By now there’s little disagreement, at least in principle, about the value of diversity, and there’s plenty of great conversation out there about how to make more diverse hires. But working with organizations of all sizes, I still see little real understanding about how to organize internally in order to benefit from diversity.
It’s one thing to hire diverse employees, another to keep them around, and still another to build teams capable of actually utilizing all the benefits that a diverse staff can bring. Here’s how I’ve learned not only to solve that problem, but to turn it into a process that happens regularly and repeatedly, right down to the project level.
For starters, it helps to be clear about how we evaluate diversity in the first place. Most organizations have race, ethnicity, age, and gender demographics already in their line of sight.
And that’s great. But we should also think about skills, experience, work and communication styles, community persona (the segments of our community or audience we’re connected to or even part of personally), and even length of time at the organization or in the field.
By evaluating your team members against this broader rubric, you’ll be able to assemble project teams that are better positioned for constructive conflict and weigh different perspectives in the search for the best outcome. But how do you actually do this sort of evaluation in order to wind up with these benefits in the first place?
It is not my job as CEO to be the sole team designer or evaluator. It is my job, though, to reinforce our priorities on diversity, model the right approach, and coach staff so they’re confident evaluating and building teams without me.
Firstly, I encourage teams to invite all staff to chime in on our challenges long before we set about fixing them. Here at NTEN, this starts with sharing a brief message about a new concept, a challenge, or a request we’ve been given, and asking anyone interested in the topic to join a kickoff meeting.
Right away, I see people who we probably wouldn’t have identified join those meetings had we only tapped staff based on their titles or departments. As a result, we can usually avoid a project team racing to an “obvious” solution, or operating on assumptions gathered by working together previously.
Next, I run through a quick checklist to make sure we have expertise in all these areas covered based on everyone who’s stepped up:
- Tactical or technical knowledge
- Mission and strategic focus
- Community or user experience/perspective
- Demographic or experience information
That’s no silent checklist, either: I call out each of these skill sets on a project team as people start opting in. This way, the gaps are clear as more volunteer. If those gaps remain open, it’s easier for me or anyone else to help identify which team members we’ll need to fill them.
There are going to be times when you can’t hit all your bases. Sometimes an organization is too small to build as diverse a team as a project may require for the best outcomes; sometimes your staff just doesn’t possess all the experience or perspectives you need.
Don’t settle with “this is the best we can do with what we’ve got.” Take a cue from the open innovation philosophy and look outside your own walls. Once you know which gaps you need to fill, start searching for community members, stakeholders, and even users who can give your project team guidance.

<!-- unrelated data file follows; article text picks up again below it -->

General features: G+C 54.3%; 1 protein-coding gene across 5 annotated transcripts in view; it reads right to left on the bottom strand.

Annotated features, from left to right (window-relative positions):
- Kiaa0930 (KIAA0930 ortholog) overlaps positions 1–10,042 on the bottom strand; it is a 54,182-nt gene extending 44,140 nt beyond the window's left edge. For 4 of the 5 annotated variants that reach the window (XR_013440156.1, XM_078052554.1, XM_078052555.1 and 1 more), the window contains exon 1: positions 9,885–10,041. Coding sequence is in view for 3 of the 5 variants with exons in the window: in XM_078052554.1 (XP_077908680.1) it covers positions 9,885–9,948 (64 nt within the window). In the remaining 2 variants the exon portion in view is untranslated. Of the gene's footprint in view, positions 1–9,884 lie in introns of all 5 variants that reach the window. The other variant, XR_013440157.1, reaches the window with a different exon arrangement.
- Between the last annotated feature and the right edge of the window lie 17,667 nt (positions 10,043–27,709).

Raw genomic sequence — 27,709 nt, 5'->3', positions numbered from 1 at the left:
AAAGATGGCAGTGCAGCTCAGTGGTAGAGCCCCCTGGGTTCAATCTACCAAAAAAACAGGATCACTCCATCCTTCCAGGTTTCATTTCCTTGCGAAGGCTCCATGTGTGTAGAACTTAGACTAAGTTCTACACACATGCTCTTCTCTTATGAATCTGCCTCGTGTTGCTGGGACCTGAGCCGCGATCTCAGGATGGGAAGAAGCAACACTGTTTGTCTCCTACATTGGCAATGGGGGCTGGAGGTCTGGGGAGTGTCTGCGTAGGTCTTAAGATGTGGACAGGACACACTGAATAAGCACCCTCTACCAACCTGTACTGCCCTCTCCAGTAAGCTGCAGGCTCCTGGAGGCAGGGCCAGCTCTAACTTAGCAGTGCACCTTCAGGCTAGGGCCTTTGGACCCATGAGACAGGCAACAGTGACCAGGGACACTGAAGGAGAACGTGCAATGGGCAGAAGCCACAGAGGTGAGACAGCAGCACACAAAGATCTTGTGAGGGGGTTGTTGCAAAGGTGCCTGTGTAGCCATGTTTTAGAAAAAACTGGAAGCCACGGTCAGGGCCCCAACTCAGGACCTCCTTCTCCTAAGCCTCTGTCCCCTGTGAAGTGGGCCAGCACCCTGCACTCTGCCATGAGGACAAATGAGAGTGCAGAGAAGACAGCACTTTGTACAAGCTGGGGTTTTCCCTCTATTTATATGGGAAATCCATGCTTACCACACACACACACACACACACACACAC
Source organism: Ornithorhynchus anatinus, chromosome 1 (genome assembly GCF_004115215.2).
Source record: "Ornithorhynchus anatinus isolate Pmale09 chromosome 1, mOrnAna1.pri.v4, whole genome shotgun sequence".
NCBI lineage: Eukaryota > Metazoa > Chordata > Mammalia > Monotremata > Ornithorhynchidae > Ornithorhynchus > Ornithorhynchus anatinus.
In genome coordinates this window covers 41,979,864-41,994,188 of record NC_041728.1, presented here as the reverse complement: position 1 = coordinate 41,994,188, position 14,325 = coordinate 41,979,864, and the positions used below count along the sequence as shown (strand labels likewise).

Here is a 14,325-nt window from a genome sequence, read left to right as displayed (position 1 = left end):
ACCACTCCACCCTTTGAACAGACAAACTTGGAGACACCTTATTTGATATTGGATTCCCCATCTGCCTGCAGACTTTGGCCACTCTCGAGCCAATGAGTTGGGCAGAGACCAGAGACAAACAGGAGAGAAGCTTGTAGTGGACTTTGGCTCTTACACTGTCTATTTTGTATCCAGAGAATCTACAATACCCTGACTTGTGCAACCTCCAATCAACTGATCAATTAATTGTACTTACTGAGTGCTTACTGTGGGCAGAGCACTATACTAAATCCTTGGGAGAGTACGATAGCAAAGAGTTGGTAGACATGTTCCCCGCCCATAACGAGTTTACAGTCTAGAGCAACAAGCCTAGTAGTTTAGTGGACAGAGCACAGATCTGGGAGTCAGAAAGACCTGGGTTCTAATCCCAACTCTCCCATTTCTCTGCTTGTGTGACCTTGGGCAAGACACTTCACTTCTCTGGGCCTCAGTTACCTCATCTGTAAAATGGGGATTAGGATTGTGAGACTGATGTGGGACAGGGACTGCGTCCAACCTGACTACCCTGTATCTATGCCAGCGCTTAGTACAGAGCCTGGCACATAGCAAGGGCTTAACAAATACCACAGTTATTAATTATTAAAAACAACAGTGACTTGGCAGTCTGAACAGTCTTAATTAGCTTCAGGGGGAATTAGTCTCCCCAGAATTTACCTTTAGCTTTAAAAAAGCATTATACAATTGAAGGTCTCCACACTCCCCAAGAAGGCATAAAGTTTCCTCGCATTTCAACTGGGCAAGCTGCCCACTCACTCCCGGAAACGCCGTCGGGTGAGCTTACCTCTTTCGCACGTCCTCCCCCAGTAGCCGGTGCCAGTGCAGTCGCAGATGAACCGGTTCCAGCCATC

This might be something that larger corporations hesitate to do (without calling it “market research,” anyway). Because my organization is fairly small and collaborates with a slew of other organizations, the best solution we’ve found is to build several year-round volunteer committees combining staff and non-staff. They’re tasked with weighing in on some of our core efforts (membership, editorial content, and research), and we work just as hard to keep them diverse as we do for our staff teams.
This becomes a mutually reinforcing process. Any time we find there’s a knowledge gap on a project team made up of employees, there’s already a year-round volunteer committee to turn to–and better yet, it’s made up of some of the very people the project itself is trying to serve. Sometimes we’ll present our progress or a given issue to the full committee, and other times we’ll just ask one or two folks to offer feedback as the project makes headway.
As a project team works together, the difference in their opinions or perspectives can narrow. Doug Stamm, CEO of Meyer Memorial Trust, tells me his organization’s teams always start by asking if the right people are at the table–not just people with different perspectives, but also those impacted by the project results. Here’s the criteria that Stamm tells me guides team-building there:
- Assumptions need to be aired and challenged
- Final decision authority needs to be clear
- Timing (both soft and hard timelines) should be understood by everyone
- Agreement on impact and intentions must be established together
In other words, start with the goals and work backward–checking at every step of the way to make sure you still have everyone you need in order to meet them.
“We’ve found that adopting this approach to addressing complex issues empowers diverse teams, resulting in smarter and more innovative outcomes than traditional processes,” Stamm says.
Ultimately, we know that creating diverse teams, like diverse organizations and boards, leads to better services, programs, and products. Hiring is critical, but it’s only the first step. CEOs need to lay the foundation for making diversity actually work for their organizations–and benefit from that–time and again, as a matter of course.